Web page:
• Prostaglandin (PG) – Toward the end of the estrus cycle, cows naturally produce PG, causing regression of the corpus luteum (CL), which has been producing progesterone during the middle of the estrus cycle. When this occurs, the dominant follicle will complete development and produce estrogen; then cows come into heat and ovulate. If PG is injected at the correct stage of the cycle, the same sequence of events will occur.

  • Gonadotropin-releasing hormone (GnRH) – GnRH is produced in a cow’s brain naturally and causes the release of other hormones important for follicular development and ovulation. When administered, GnRH causes either ovulation of the dominant follicle or formation of luteal tissue within the follicle, which will regress when PG is injected later.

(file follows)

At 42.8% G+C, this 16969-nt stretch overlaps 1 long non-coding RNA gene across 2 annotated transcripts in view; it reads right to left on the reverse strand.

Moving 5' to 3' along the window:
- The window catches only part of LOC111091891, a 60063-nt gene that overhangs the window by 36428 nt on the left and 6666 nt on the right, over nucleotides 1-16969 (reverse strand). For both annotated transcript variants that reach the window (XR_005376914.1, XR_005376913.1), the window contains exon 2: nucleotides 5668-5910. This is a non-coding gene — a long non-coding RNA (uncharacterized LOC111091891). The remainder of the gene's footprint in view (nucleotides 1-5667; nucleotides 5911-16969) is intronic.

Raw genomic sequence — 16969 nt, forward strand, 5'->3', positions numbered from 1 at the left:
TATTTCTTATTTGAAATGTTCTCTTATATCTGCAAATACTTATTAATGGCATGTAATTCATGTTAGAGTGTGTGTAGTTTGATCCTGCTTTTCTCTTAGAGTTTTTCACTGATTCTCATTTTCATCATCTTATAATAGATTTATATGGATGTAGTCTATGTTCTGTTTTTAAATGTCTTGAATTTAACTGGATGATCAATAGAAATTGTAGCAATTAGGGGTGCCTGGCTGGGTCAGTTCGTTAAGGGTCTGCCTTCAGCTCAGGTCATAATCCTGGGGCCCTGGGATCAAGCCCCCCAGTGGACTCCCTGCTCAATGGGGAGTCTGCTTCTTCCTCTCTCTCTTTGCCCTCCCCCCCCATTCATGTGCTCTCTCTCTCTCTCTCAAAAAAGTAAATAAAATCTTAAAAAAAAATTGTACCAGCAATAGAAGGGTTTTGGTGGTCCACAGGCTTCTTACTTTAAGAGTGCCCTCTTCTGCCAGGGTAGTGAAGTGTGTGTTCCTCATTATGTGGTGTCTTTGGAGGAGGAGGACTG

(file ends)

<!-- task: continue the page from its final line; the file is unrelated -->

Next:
• Progesterone – This hormone, produced by the CL, prevents heat and ovulation. Progesterone levels begin to rise after ovulation and are highest between days 6 and 16 of the estrus cycle. Administering PG during this timeframe will cause CL regression and a subsequent reduction in progesterone, which results in a cow coming into heat. If the cow is pregnant, the CL continues to produce progesterone to maintain pregnancy.

There are several synchronization protocols that require one or more of these hormones. Your veterinarian is going to be able to help you find the best protocol for your herd. When working with your veterinarian, create a protocol that is set up to:

  • Follow a 70- to 80-day voluntary wait period (VWP). Every herd has an ideal VWP, but increasing the VWP to 70 to 80 days in high-producing herds usually means a more fertile uterine environment.